ONTARIO, Ore. -- About 18,000 people can be found inside this Snake River farming town on a typical weekday afternoon. But when Ontario residents put on their nightcaps and blow out the bedside candles, figuratively speaking, the population will have dropped to 11,000.
The difference? Idaho shoppers. They flock to Ontario because Idaho imposes a 6 percent sales tax while Oregon has none.
"They are absolutely welcome here; we want them to shop," says Ontario Mayor Joe Dominick, who'd like them to do one more thing: Build homes and become residents of Ontario.
Ontario has a sluggish 0.5 percent annual growth rate, while the Snake River's Idaho side has been growing for years, he said.
Before the recent economic downturn, Dominick once counted 26 homes under construction in Fruitland, Idaho, and only six in Ontario.
Larry Tuttle, an Ontario builder, thinks the Idaho-Oregon construction ratio has been closer to 10-to-1. He's a partner in Maeda-Tuttle Construction, a 30-year-old Ontario company that builds on both sides of the river.
Real estate prices often are 25 percent to 50 percent higher in and around Ontario, owing to the contrast between Oregon's tough land-use laws and their absence in Idaho, Tuttle says.
When Holy Rosary Hospital in Ontario hires new physicians and staff members, they often choose to live across the river, says Jim Jensen, the Malheur County economic development director.
"There is such a limited selection of houses available in this area, they automatically go to Idaho," he said.
But the land-use situation is a double-edged sword, adds Jensen, who can see the Idaho side of the Snake River from his Ontario office.
"There are places in Idaho where they've placed subdivisions that are absolutely eating up prime farmland," he said. "We don't want to do that."
The situation is such that Ontario police must underwrite law enforcement services for 18,000 people with tax revenues generated by 11,000, said Mayor Dominick. Meanwhile, no money is available to build a juvenile lockup. Young offenders, some of them street gang members, "get a pat on the hand and sent home to parents who may or may not care," he said.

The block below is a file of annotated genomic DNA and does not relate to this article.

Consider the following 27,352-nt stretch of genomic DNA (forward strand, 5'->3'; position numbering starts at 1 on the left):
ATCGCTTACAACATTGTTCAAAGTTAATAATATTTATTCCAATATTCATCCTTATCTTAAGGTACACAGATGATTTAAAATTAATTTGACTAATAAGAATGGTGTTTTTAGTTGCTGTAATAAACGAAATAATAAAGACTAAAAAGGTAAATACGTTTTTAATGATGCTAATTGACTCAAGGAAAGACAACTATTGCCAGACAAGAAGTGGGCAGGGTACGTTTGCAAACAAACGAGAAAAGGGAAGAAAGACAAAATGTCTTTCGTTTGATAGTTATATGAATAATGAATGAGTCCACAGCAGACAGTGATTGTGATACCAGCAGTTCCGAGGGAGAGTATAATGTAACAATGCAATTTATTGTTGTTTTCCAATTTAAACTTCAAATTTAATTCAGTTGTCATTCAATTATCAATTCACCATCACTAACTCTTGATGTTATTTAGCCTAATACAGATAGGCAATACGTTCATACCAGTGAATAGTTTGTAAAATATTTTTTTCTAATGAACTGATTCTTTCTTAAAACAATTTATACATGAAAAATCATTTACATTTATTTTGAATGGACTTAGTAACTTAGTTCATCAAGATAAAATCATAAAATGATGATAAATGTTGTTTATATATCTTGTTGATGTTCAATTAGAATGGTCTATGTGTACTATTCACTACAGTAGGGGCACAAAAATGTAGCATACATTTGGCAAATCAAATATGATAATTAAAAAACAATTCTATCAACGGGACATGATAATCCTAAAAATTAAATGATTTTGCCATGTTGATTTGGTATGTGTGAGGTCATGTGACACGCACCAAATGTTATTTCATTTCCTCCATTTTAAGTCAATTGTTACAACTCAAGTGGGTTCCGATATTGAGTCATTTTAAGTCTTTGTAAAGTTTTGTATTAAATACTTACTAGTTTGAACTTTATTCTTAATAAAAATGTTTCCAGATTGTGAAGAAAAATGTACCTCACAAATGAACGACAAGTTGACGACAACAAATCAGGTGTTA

A typical traffic count on Idaho Avenue linking Oregon and Idaho is a whopping 35,000 vehicles a day. Jensen says many are shoppers hailing from such Idaho towns as Caldwell, New Plymouth, Fruitland, Emmett, Payette, Council and Cambridge.
"In that general area, you are probably looking at 80,000 to 100,000 people," he said.
They come to prowl an Ontario Super Wal-Mart, a Home Depot, a Bi-Mart and an assortment of mom-and-pop furniture, appliance and clothing stores, says John Breidenbach, executive director of the Ontario Chamber of Commerce. Some businesses wouldn't be here without the proximity of so many Idaho towns and the sales tax situation, he said.
Ontario bills itself as the "Onion Capital of the World," and roughly 11,300 acres of irrigated onions sprout outside the city limits. Last year, onions brought $63.3 million to the region, said Steven Norberg, an Oregon State University field crops extension agent.
Ontario is something of an oddity because it is within the Mountain time zone while most of Oregon is an hour behind in the Pacific zone. People here speak of "your time" - the Pacific time zone - and "our time" - Mountain time. That curious state of being grew out of a 1923 federal decision to uncomplicate service by the Oregon Short Line Railroad, which served the region during the Jazz Age.
So now, people here sometimes wear watches with two time zones on the face, and nearly everybody is accustomed to confused out-of-towners showing up an hour late for lunch. But the real difficulty is Ontario's distance from the rest of Oregon's population centers.
Attending a meeting in Salem requires a 978-mile roundtrip drive, only to rediscover that many Oregonians don't know Ontario exists, Dominick says. The little onion town with genuine hometown charm probably deserves better, he says.
"Everybody here knows everybody, and we still smile and say hello to each other," he said.